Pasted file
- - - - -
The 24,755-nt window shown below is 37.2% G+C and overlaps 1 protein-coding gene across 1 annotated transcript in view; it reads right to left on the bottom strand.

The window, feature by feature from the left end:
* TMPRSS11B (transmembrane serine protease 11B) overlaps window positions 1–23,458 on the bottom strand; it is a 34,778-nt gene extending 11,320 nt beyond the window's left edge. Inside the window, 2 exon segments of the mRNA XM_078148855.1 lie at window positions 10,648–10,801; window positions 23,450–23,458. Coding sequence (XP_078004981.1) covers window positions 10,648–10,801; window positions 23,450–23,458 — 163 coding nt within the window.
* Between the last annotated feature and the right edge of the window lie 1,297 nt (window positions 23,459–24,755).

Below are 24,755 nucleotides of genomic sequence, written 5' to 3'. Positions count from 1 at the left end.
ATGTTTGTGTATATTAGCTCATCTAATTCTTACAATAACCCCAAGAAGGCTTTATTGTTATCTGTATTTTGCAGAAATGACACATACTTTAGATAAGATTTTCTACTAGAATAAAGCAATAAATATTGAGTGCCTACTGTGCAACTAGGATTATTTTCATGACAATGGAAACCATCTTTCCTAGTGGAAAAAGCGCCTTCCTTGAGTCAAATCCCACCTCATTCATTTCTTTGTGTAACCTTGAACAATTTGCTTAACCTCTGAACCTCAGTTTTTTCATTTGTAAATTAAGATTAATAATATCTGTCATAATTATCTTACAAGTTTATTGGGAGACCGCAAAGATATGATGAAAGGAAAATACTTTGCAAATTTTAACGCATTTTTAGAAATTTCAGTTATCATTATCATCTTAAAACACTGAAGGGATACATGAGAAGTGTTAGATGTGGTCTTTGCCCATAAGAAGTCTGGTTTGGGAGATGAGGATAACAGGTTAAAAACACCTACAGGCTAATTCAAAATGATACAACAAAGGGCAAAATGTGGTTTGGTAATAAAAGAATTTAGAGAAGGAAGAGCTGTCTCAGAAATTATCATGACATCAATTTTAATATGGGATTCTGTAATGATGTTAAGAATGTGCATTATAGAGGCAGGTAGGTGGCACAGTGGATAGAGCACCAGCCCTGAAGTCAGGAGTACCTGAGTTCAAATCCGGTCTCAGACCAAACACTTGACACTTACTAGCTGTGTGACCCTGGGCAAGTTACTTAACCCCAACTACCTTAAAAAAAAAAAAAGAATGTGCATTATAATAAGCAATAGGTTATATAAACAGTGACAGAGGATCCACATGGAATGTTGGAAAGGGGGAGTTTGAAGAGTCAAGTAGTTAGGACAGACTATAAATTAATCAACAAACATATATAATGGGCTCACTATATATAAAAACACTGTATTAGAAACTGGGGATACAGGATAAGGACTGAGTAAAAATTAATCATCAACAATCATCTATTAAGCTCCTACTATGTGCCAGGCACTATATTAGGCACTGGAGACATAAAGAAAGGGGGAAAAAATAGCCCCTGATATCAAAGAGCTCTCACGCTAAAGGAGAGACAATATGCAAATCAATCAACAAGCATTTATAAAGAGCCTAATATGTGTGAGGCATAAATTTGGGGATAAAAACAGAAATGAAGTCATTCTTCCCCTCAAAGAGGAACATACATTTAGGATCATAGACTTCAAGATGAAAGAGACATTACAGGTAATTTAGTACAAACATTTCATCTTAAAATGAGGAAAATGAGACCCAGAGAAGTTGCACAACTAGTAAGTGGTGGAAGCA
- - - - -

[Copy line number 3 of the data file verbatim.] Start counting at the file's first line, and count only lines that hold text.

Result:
* TMPRSS11B (transmembrane serine protease 11B) overlaps window positions 1–23,458 on the bottom strand; it is a 34,778-nt gene extending 11,320 nt beyond the window's left edge. Inside the window, 2 exon segments of the mRNA XM_078148855.1 lie at window positions 10,648–10,801; window positions 23,450–23,458. Coding sequence (XP_078004981.1) covers window positions 10,648–10,801; window positions 23,450–23,458 — 163 coding nt within the window.